A fun and surprising fact: freight trains have the right-of-way over passenger trains! Who knew? Repeatedly we had to sit on the tracks for hours at a time to accommodate them. In Palm Springs at last, they dumped us in the middle of nowhere in the desert where I kissed the unmoving ground and called a cab. Any day now I plan to speak to Pat again.

This Thanksgiving was ever so much better with my husband safely back from Israel (Baruch Hashem), and a wonderful meal with beloved friends in my beautiful Arizona. From the bottom of my heart, I would like to thank the many witty, erudite, and supportive commenters who I look for each week. If you wonder why I never respond, it is because I cannot get my Facebook to work with my primitive, kerosene-powered computer. If my regulars do not plan to check in of a given Friday, please email Scott an excuse from your doctor or mother or this Jewish mother will worry. I am especially grateful to the Power Line boys for my weekly forum.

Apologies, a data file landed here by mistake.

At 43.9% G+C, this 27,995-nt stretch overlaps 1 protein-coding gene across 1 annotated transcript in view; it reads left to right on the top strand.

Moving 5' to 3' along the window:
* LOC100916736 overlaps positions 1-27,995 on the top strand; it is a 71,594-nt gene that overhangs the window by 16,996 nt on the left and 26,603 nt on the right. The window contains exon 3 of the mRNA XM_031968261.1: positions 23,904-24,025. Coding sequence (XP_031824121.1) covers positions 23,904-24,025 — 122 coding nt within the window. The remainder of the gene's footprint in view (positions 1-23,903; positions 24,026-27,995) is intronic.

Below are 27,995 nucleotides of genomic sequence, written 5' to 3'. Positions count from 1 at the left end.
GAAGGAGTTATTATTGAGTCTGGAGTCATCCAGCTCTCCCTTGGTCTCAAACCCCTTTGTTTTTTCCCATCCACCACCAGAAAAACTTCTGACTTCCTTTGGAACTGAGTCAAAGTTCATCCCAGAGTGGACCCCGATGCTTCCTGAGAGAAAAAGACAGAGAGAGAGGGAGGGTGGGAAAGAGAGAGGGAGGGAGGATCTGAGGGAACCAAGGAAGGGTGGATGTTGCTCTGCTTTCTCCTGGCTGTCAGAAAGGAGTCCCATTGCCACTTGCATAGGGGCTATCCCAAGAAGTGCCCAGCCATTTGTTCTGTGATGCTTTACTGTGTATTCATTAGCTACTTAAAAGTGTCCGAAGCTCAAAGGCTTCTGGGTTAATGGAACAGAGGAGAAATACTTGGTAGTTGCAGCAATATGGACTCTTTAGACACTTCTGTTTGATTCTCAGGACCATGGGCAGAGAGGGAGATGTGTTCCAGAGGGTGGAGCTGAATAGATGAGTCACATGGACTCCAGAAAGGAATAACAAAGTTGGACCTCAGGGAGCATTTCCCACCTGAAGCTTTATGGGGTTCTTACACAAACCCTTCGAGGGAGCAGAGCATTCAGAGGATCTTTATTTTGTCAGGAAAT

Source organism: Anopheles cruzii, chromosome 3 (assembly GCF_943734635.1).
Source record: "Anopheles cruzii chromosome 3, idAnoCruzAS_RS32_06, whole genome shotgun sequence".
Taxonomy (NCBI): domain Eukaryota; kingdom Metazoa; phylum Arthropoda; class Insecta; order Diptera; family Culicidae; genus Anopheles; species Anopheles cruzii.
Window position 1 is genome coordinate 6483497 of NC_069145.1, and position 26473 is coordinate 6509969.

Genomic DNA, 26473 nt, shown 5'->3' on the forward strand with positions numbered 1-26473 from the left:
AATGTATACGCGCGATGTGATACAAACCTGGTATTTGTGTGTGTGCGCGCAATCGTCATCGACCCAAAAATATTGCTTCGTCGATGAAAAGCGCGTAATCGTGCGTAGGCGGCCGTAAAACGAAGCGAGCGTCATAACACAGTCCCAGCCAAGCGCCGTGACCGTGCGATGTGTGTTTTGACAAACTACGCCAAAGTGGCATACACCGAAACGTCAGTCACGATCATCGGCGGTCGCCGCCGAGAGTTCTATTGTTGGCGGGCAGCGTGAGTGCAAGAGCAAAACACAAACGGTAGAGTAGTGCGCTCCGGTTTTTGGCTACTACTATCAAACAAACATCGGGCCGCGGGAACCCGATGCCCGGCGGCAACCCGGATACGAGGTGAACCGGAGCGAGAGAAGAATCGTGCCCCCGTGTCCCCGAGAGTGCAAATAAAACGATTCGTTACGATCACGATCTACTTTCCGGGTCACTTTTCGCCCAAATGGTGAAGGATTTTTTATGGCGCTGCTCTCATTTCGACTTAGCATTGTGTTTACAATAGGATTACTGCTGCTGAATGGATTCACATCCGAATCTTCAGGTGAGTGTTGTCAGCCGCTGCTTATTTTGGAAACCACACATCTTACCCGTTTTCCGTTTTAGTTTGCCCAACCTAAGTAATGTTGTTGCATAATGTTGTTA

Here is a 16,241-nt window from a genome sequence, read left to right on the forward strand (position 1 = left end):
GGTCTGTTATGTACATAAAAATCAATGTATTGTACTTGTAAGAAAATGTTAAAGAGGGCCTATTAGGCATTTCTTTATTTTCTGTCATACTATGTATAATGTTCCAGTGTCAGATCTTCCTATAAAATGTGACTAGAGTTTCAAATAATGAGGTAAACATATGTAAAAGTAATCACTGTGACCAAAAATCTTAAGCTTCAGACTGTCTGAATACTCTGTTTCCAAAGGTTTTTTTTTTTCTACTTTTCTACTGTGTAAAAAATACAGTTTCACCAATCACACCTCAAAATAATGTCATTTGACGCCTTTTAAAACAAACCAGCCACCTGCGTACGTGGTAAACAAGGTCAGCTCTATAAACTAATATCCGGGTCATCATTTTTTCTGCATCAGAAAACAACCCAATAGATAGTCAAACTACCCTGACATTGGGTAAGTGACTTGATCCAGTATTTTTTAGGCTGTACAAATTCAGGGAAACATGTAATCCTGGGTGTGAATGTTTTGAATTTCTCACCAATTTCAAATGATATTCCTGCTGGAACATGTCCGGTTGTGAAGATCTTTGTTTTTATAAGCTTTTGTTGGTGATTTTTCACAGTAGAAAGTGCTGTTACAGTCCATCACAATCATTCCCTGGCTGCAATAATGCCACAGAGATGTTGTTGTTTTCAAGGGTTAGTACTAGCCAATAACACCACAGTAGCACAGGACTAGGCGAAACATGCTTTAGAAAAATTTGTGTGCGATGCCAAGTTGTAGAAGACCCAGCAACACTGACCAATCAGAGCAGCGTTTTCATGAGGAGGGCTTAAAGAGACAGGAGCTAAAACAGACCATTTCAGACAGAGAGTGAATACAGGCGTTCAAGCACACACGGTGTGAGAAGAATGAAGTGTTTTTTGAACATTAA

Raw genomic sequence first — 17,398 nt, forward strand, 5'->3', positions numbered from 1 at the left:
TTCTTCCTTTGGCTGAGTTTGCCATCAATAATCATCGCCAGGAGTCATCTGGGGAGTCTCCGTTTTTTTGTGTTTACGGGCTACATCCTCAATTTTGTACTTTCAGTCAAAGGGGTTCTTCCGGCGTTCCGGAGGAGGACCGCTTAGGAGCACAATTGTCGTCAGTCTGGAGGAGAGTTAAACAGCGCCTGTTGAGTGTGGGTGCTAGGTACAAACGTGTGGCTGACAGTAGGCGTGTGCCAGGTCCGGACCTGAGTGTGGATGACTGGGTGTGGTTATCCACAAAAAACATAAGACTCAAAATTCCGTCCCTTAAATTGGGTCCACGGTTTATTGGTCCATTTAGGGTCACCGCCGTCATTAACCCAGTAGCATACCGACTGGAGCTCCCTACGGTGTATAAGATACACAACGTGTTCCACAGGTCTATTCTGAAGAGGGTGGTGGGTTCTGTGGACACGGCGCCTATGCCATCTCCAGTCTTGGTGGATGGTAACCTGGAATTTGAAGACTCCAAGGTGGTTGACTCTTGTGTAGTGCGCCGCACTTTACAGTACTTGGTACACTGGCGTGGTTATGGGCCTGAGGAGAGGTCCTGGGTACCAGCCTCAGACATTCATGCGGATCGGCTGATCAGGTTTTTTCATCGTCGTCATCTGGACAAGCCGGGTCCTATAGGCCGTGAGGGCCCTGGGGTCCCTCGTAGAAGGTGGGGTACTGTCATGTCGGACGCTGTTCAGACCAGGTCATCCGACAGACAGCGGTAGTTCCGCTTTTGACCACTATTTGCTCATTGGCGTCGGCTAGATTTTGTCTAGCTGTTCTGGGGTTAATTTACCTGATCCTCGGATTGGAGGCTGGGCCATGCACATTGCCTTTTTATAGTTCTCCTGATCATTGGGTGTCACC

Why the Gallup Poll Means Deep Trouble for Hillary

Gallup headlines: Obama Approval Drops Among Working-Class Whites. Here, “working class” includes all non-college graduates, some 60-65% of the adult white population. Gallup’s chart shows President Obama’s approval rating among white college graduates and non-college graduates from the beginning of his administration to the end of October. His 27% approval rating among non-college graduates is indeed striking:

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But perhaps more important is Obama’s steep decline within that demographic. Since he took office, Obama’s approval rating has dropped 13 points among college-educated whites, but a remarkable 21 points among the non-college educated. Why the difference?